Brazilian photographer Mika Moret wrestles with her identity and questions what exactly defines her in a striking series of abstract self-portraits.
In one way or another, 2020 took its toll on everyone. And for Ireland-based photographer Mika Moret, her mental health took the biggest hit. During this time, she questioned what exactly defined her, and in the process, she found bittersweet freedom that expressed itself through photographic self-portraits.
These images eventually became known as a series called Seeking. Radically different from your common selfie, these artistic images pushed the boundary of what a photographic self-portrait could be. "The photographs of this ongoing project are extremely intertwined with my identity, internal experiences and the healing process to get back to me," Mika tells Creative Boom.
For Mika, her interest in photography long predates the pandemic. She initially fell in love with the medium when her father bought her a small digital camera, and she soon became obsessed with the idea that she could use it to keep ephemeral moments alive forever.
"I started taking self-portraits over ten years ago to discover myself as a person," she explains. "Now I see photography as a way to know different parts of myself and explore my body. It helps me get in touch with a deeper level of self-love and self-worth. Photography helped me to be kinder to myself – I am now grateful for my body and what it allows me to do."
Fast forward to the pandemic, though, and Mika's self-love was being tested. "The first image of the series, "Untitled", was created when I was self-isolating in another country and I received the news that my father was in close contact during the start of the pandemic," she reveals.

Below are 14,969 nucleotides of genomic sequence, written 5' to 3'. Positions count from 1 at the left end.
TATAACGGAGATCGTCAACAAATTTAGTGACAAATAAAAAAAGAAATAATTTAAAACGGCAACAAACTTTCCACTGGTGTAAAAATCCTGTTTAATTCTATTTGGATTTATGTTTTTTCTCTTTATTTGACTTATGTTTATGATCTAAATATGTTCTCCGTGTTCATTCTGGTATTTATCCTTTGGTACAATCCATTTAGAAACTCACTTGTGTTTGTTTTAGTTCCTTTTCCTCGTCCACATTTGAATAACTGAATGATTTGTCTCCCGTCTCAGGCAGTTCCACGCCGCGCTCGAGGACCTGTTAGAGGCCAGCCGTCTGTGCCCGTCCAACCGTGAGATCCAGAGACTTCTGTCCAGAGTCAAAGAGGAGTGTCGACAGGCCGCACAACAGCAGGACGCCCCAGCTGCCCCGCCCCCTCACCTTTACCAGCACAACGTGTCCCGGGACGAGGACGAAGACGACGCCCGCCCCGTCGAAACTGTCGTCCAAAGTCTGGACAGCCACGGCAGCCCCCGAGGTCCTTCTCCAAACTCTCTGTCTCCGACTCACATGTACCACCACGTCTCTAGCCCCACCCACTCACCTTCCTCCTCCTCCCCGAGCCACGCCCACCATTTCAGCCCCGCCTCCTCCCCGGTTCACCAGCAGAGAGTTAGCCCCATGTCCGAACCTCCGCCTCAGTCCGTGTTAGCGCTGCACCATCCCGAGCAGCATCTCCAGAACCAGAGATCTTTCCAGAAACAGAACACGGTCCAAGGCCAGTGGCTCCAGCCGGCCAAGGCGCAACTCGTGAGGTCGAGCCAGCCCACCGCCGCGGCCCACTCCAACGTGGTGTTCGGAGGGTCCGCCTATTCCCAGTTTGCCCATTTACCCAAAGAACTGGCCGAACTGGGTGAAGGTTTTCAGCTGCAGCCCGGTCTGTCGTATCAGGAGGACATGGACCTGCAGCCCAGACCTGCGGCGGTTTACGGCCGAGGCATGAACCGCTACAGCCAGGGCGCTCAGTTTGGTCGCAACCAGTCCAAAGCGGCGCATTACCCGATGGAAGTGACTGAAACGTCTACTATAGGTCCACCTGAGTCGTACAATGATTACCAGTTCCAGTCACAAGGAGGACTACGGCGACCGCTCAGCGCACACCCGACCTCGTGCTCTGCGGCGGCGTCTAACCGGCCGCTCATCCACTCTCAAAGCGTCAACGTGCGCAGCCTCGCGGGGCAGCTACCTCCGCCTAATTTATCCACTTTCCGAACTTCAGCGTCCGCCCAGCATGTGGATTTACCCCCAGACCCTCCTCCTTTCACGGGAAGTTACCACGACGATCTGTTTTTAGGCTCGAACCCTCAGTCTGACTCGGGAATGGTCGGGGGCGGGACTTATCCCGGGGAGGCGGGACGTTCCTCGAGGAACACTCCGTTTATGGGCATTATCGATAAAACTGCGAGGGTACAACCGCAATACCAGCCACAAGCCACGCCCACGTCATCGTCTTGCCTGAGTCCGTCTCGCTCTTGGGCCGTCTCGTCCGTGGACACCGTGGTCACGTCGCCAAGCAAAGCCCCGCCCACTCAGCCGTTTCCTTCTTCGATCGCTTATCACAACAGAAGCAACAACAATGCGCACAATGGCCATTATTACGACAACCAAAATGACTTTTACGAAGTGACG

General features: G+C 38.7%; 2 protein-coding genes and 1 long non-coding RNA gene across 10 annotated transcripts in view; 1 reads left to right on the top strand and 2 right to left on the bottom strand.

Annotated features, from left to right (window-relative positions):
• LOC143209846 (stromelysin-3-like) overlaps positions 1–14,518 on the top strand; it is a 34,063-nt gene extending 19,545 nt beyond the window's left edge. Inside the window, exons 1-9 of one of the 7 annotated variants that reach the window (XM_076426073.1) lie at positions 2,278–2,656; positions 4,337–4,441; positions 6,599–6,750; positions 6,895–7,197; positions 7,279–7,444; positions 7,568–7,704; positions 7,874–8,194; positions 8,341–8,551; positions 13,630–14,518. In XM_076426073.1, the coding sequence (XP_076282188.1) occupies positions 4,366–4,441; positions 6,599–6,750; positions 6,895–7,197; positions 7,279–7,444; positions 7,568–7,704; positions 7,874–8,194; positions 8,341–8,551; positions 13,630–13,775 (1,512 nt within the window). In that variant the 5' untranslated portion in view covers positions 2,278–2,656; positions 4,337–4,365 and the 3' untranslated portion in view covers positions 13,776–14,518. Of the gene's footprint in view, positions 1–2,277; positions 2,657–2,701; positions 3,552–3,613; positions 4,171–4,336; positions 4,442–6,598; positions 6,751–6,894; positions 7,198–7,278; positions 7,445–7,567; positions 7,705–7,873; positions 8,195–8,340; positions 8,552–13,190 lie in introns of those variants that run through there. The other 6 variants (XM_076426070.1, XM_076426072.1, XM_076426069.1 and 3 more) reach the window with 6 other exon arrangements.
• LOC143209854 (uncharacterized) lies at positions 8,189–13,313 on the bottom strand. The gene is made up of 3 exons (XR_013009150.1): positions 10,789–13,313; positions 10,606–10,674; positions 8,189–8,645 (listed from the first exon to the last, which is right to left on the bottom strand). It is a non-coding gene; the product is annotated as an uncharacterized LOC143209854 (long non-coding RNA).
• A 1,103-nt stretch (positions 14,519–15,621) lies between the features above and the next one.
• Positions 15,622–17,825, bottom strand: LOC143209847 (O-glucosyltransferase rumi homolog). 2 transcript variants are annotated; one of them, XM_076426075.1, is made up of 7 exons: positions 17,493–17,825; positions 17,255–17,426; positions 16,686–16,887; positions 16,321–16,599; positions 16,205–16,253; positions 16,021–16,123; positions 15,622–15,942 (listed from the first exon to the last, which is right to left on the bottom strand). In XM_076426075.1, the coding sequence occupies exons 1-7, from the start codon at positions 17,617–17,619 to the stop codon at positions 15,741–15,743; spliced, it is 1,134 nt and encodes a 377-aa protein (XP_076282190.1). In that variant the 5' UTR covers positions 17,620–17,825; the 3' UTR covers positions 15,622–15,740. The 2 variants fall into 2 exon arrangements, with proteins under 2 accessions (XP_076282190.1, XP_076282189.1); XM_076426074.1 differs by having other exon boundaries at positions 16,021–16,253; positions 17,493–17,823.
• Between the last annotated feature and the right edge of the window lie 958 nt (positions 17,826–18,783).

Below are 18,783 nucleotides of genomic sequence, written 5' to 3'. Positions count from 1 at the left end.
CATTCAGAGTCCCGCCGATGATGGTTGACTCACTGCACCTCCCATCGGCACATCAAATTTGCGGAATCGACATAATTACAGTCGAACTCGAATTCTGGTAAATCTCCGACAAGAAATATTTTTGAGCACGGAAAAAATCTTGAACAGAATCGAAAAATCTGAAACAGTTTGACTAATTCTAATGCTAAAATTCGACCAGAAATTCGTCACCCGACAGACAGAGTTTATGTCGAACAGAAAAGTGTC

"I was having a panic attack thinking of the worst-case scenario, and the only thing I could do to calm down was to take my phone out, make an improvised tripod and take photos to express all the confusion and fears I felt."
This impulsive snap marked a return of sorts for Mika, who had stopped photographing for a few years. Indeed, she mainly started to shoot again during the lockdown to keep her mind active. "I believe the lockdown influenced my photography in many ways; I had to learn how to be creative with whatever I had," she adds.
"A lot of the images from the series were taken in my room and, because of that, forced me to find different ways to express myself visually using the same elements I had access to."
It was only after a year of taking her new self-portraits that Meika struck upon the title for her series, Seeking. "I wanted something that would translate my feeling of looking for myself again after a hard period," she says.
"The name came from one of the first photographs I took after the months spent in Brazil looking after my mental health. I was feeling so much hope and joy in the process of coming back to myself."
This sense of optimism can be seen in the photos themselves, and in turn, it has transformed into pride. Images such as To Be a Woman have special importance for Meika as they go beyond self-portraiture conventions and tap into bigger issues.
"The image came as an answer to the rage I felt after reading different news stories about crime against women," she says. "I wanted to create an image to translate the disparity women have to live with our entire lives. We are taught to be ashamed of our bodies and still be seen as a desired thing for others to take whenever.
When I published the image, I got a lot of answers from people on how that impacted them. It was one of the first times I understood how my individual art could impact people around me; even though I work with self-portraits, I can use my body to translate other people's feelings and complications."
Besides this, the Seeking series has also taught Meika how to process her feelings more healthily, "it allowed me breathing space to go through complicated moments," she adds. "I think the series also helped me see my body from a new perspective. I face the changes my body is going through as I get older, too."
So far, the series has been going on for three years, and there is no plan to finish it. "It is a big part of how I understand life around me, but I want to expand my photography to other areas as well," Maika concludes.
"I would also love to exhibit the images in a physical form in the future, either in a gallery or a photo book, so I could materialise all these ideas and images in my head."